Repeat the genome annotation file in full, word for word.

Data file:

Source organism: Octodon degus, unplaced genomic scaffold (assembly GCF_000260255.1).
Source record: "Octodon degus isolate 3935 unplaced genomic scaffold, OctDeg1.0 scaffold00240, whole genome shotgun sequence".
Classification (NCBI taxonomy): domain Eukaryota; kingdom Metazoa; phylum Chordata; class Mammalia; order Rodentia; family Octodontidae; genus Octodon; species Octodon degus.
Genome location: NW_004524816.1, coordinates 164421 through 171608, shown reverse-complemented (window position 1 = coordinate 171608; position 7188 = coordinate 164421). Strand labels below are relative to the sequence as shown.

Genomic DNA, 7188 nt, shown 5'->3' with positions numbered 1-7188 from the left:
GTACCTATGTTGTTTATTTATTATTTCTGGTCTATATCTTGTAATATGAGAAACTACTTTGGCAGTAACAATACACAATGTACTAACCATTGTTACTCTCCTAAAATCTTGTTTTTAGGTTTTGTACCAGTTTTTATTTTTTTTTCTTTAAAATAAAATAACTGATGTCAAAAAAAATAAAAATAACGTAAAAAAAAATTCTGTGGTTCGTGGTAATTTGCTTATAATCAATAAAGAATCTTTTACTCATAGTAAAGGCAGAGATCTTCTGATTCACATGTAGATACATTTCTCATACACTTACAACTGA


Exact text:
Source organism: Octodon degus, unplaced genomic scaffold (assembly GCF_000260255.1).
Source record: "Octodon degus isolate 3935 unplaced genomic scaffold, OctDeg1.0 scaffold00240, whole genome shotgun sequence".
Classification (NCBI taxonomy): domain Eukaryota; kingdom Metazoa; phylum Chordata; class Mammalia; order Rodentia; family Octodontidae; genus Octodon; species Octodon degus.
Genome location: NW_004524816.1, coordinates 164421 through 171608, shown reverse-complemented (window position 1 = coordinate 171608; position 7188 = coordinate 164421). Strand labels below are relative to the sequence as shown.

Genomic DNA, 7188 nt, shown 5'->3' with positions numbered 1-7188 from the left:
GTACCTATGTTGTTTATTTATTATTTCTGGTCTATATCTTGTAATATGAGAAACTACTTTGGCAGTAACAATACACAATGTACTAACCATTGTTACTCTCCTAAAATCTTGTTTTTAGGTTTTGTACCAGTTTTTATTTTTTTTTCTTTAAAATAAAATAACTGATGTCAAAAAAAATAAAAATAACGTAAAAAAAAATTCTGTGGTTCGTGGTAATTTGCTTATAATCAATAAAGAATCTTTTACTCATAGTAAAGGCAGAGATCTTCTGATTCACATGTAGATACATTTCTCATACACTTACAACTGA